Getting Ember JS to work with Internet Explorer 8

01 Aug 2016

Heads Up Before August 2018 Saber was known as "BugMuncher", so you'll see the name BugMuncher instead of Saber throughout these older posts. You can read more about the name change here - BugMuncher rebrands to Saber.

It’s a sad fact of life - sometimes web apps need to support a 7 year old browser like Internet Explorer 8. The BugMuncher website feedback widget is one such web app.

BugMuncher is built on Ember JS, which supported Internet Explorer 8 up until version 2, or at least, is supposed to. Due to a recent, and frankly phallic, move by the maintainers of UglifyJS, IE 8 support is now broken in all versions of Ember JS (See this pull request for details - this post will be about 80% technical info, and 20% rant at UglifyJS.)

Installing Ember JS for IE 8 Support

If you are already running Ember JS v1.13.X but can’t get your app to run in IE 8, skip straight to Fixing what UglifyJS Broke

So, how do you get Ember JS to play ball with Internet Explorer 8? First you need to install a pre-2.0 version of Ember JS, the most recent of which is currently v1.13.13. If you follow the standard install instructions you’ll end up with v2.7.0, which is no good.

Instead, first make sure you have Node.js 0.12 or higher and npm 2.7 or higher, then do the following:

npm install ember-cli@1.13.13

You may notice I’ve omitted the usual -g global flag, this is because you may still want to be able build other projects with the latest 2.X version of Ember JS, so you won’t want the global version of Ember to be 1.13. Personally I don’t have any global versions of ember, as it stops me being able to accidentally use the wrong version.

The downside to this is that running ember-cli commands are a little more verbose, as you need to specify a path to Ember, eg: Instead of running

ember init

to create a new Ember JS project, you’ll need to run

node_modules/.bin/ember init

As long as you remember to put node_modules/.bin/ in front of every ember-cli command this shouldn’t be an issue, but you can always make a symlink to save the additional keystrokes.

Of course, if you’re happy to only use Ember 1.13, feel free to install with -g flag, and run ember-cli commands as normal.

Internet Explorer 8 not working in Ember’s production environment

Before the 30th June, 2016, the steps above would have been enough to build and deploy an Ember JS project with IE 8 support. But with the release of UglifyJS 2.7.0, the aptly named --screw-ie8 option was changed from default false to default true.

This means when developing your Ember JS app, everything will work fine in IE 8, but as soon as you build in the production environment, UglifyJS is introduced to the asset pipeline, and your app will no longer work in Internet Explorer 8. You’d think a change with such potential to wreak havoc on existing projects would have been saved until version 3.0, but no.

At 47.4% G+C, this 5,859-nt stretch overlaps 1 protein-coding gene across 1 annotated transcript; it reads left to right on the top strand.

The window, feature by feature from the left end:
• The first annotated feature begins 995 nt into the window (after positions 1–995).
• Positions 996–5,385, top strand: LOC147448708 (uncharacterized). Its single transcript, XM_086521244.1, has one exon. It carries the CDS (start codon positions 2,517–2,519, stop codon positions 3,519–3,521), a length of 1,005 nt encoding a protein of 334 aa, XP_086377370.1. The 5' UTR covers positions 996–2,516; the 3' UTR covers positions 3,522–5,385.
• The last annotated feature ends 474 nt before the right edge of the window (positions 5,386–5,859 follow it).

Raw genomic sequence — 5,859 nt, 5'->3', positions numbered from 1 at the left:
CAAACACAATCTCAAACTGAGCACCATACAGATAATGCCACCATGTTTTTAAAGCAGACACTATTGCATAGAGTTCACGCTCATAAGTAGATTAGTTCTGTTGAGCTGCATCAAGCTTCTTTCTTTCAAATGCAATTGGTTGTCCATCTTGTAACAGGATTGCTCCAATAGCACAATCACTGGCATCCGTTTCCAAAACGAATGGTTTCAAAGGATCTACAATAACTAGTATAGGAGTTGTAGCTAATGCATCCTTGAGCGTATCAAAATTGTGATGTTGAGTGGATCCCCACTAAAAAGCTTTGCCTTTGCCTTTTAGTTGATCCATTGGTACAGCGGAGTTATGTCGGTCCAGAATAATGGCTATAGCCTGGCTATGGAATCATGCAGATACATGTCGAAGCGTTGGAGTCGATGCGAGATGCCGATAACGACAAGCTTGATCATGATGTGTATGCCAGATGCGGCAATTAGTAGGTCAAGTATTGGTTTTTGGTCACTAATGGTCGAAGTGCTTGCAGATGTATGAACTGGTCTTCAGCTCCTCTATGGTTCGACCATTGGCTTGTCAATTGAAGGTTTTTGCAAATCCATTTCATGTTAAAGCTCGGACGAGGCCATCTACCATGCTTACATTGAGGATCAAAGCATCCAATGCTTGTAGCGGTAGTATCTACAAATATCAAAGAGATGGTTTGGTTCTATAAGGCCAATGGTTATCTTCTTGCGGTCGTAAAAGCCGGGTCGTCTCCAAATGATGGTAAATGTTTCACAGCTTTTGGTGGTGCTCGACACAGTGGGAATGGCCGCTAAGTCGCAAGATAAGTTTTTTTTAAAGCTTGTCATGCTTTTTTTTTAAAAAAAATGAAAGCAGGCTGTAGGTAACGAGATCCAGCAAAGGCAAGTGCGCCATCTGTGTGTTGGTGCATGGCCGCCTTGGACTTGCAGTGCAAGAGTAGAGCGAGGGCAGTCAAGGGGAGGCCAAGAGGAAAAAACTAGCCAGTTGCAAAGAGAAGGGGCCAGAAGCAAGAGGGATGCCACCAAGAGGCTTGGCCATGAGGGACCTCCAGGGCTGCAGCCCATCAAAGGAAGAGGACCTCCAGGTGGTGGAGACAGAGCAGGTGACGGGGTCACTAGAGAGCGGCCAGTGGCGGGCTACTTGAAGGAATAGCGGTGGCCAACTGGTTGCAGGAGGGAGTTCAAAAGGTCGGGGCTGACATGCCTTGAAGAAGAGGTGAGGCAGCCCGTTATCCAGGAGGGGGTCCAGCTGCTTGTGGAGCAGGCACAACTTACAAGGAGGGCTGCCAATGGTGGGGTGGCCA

If you’re affected by this change, you’ll likely see a cryptic error message in IE 8, such as:

Message: Expected identifier
Line: 1
Char: 1234
Code: 0
URI: http://yoursite.com/assets/vendor-69700f8fc375f182fa7e54be303c21d2.js

And if you go the line and character in that file, you’ll probably see something innocent looking like .default. The problem is that default, along with class, private and a few others are reserved terms in IE 8, and can’t be used as object properties.

The way around this is to pass the property name as a string in square brackets, which is what UglifyJS did before v2.7:

// Works everywhere
someObject['default']

But in UglifyJS 2.7, with the --screw-ie8 option being default true, you instead get:

// Breaks in IE 8
someObject.default

Which is what causes Internet Explorer 8 to shit itself.

Fixing what UglifyJS Broke

The problem is that Ember JS uses broccoli-uglify-sourcemap, which in turn uses UglifyJS. broccoli-uglify-sourcemap specifies an UglifyJS of version 2.6.0 or higher, but below verions 3.0, which seems like a sane choice, as surely breaking changes will only happen in major releases. Right UglifyJS?

But enough ranting, how do you fix this? Once I’d found the cause of my builds not working in IE 8, the fix was actually fairly straight forward - you need to edit the file ember-cli-build.js in your Ember JS project, and where you see:

  var app = new EmberApp(defaults, {
    // Add options here
  });

Add these options to tell UglifyJS not to ‘screw IE 8’

  var app = new EmberApp(defaults, {
    // Force UglifyJS 2.7.0 + to support IE 8
    minifyJS: {
      options: {
        compress: { screw_ie8: false },
        mangle:   { screw_ie8: false },
        output:   { screw_ie8: false }
      }
    }
  });

I hope this post will help to stop anyone else wasting hours tracking down an issue that should never have been introduced in the first place.

Seriously UglifyJS, no one likes having to support Internet Explorer 8, but like it or not, some of us still have to. Inverting the default for an option that will break any Javascript app that uses Uglify and needs to support IE 8 really should have been considered a breaking change and treated as such, ie: held off until the next major release, v3.0 in this case.

I know I shouldn’t blame Uglify, it’s not like I had to pay for their library, and once I figured out what the issue was the fix was pretty easy. The real enemy is Internet Explorer 8 and it’s continued ~5% market share. I eagerly await the day I can finally drop IE 8 support from BugMuncher.

- Matt


comments powered by Disqus

Saber - Quick and Easy Website Feedback

Start My Free Trial now! No Credit Card Required